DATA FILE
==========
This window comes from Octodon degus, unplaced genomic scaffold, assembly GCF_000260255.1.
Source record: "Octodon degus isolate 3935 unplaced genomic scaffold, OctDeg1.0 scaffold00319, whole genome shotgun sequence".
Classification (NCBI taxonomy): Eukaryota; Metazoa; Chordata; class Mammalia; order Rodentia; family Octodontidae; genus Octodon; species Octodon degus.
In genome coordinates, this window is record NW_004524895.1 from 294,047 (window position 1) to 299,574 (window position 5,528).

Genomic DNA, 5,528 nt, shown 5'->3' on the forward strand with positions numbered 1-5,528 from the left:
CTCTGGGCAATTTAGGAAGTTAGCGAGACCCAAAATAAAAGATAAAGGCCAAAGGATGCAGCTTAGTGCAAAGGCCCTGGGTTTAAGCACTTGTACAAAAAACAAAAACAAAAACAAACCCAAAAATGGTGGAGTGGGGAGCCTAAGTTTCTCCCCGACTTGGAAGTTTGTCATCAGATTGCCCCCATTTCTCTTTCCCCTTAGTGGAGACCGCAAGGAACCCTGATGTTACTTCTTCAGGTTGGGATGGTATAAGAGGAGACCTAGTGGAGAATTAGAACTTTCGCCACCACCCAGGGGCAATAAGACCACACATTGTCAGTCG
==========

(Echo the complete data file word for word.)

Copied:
This window comes from Octodon degus, unplaced genomic scaffold, assembly GCF_000260255.1.
Source record: "Octodon degus isolate 3935 unplaced genomic scaffold, OctDeg1.0 scaffold00319, whole genome shotgun sequence".
Classification (NCBI taxonomy): Eukaryota; Metazoa; Chordata; class Mammalia; order Rodentia; family Octodontidae; genus Octodon; species Octodon degus.
In genome coordinates, this window is record NW_004524895.1 from 294,047 (window position 1) to 299,574 (window position 5,528).

Genomic DNA, 5,528 nt, shown 5'->3' on the forward strand with positions numbered 1-5,528 from the left:
CTCTGGGCAATTTAGGAAGTTAGCGAGACCCAAAATAAAAGATAAAGGCCAAAGGATGCAGCTTAGTGCAAAGGCCCTGGGTTTAAGCACTTGTACAAAAAACAAAAACAAAAACAAACCCAAAAATGGTGGAGTGGGGAGCCTAAGTTTCTCCCCGACTTGGAAGTTTGTCATCAGATTGCCCCCATTTCTCTTTCCCCTTAGTGGAGACCGCAAGGAACCCTGATGTTACTTCTTCAGGTTGGGATGGTATAAGAGGAGACCTAGTGGAGAATTAGAACTTTCGCCACCACCCAGGGGCAATAAGACCACACATTGTCAGTCG